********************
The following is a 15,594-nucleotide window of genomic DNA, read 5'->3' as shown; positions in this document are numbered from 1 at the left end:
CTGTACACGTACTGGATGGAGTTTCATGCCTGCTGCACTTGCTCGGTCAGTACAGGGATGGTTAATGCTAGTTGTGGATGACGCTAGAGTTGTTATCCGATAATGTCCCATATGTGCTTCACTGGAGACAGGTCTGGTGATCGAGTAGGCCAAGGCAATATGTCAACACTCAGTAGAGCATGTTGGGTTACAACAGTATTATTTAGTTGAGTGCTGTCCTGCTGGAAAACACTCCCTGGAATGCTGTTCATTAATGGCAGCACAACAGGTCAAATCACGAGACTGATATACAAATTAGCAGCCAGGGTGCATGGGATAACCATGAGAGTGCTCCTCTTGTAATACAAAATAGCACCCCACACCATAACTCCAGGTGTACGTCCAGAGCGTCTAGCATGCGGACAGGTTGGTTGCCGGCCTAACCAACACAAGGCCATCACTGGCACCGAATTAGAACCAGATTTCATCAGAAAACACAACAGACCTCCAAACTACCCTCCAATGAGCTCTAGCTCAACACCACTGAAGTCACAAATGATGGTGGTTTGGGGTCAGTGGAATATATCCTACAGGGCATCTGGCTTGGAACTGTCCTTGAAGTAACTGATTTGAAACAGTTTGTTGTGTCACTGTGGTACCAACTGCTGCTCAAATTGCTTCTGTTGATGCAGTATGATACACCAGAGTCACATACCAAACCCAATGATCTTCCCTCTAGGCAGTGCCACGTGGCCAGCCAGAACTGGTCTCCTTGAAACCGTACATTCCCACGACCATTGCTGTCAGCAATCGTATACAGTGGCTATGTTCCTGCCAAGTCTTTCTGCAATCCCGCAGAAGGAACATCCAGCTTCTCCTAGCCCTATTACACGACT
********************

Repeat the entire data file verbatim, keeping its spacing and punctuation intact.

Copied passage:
The following is a 15,594-nucleotide window of genomic DNA, read 5'->3' as shown; positions in this document are numbered from 1 at the left end:
CTGTACACGTACTGGATGGAGTTTCATGCCTGCTGCACTTGCTCGGTCAGTACAGGGATGGTTAATGCTAGTTGTGGATGACGCTAGAGTTGTTATCCGATAATGTCCCATATGTGCTTCACTGGAGACAGGTCTGGTGATCGAGTAGGCCAAGGCAATATGTCAACACTCAGTAGAGCATGTTGGGTTACAACAGTATTATTTAGTTGAGTGCTGTCCTGCTGGAAAACACTCCCTGGAATGCTGTTCATTAATGGCAGCACAACAGGTCAAATCACGAGACTGATATACAAATTAGCAGCCAGGGTGCATGGGATAACCATGAGAGTGCTCCTCTTGTAATACAAAATAGCACCCCACACCATAACTCCAGGTGTACGTCCAGAGCGTCTAGCATGCGGACAGGTTGGTTGCCGGCCTAACCAACACAAGGCCATCACTGGCACCGAATTAGAACCAGATTTCATCAGAAAACACAACAGACCTCCAAACTACCCTCCAATGAGCTCTAGCTCAACACCACTGAAGTCACAAATGATGGTGGTTTGGGGTCAGTGGAATATATCCTACAGGGCATCTGGCTTGGAACTGTCCTTGAAGTAACTGATTTGAAACAGTTTGTTGTGTCACTGTGGTACCAACTGCTGCTCAAATTGCTTCTGTTGATGCAGTATGATACACCAGAGTCACATACCAAACCCAATGATCTTCCCTCTAGGCAGTGCCACGTGGCCAGCCAGAACTGGTCTCCTTGAAACCGTACATTCCCACGACCATTGCTGTCAGCAATCGTATACAGTGGCTATGTTCCTGCCAAGTCTTTCTGCAATCCCGCAGAAGGAACATCCAGCTTCTCCTAGCCCTATTACACGACT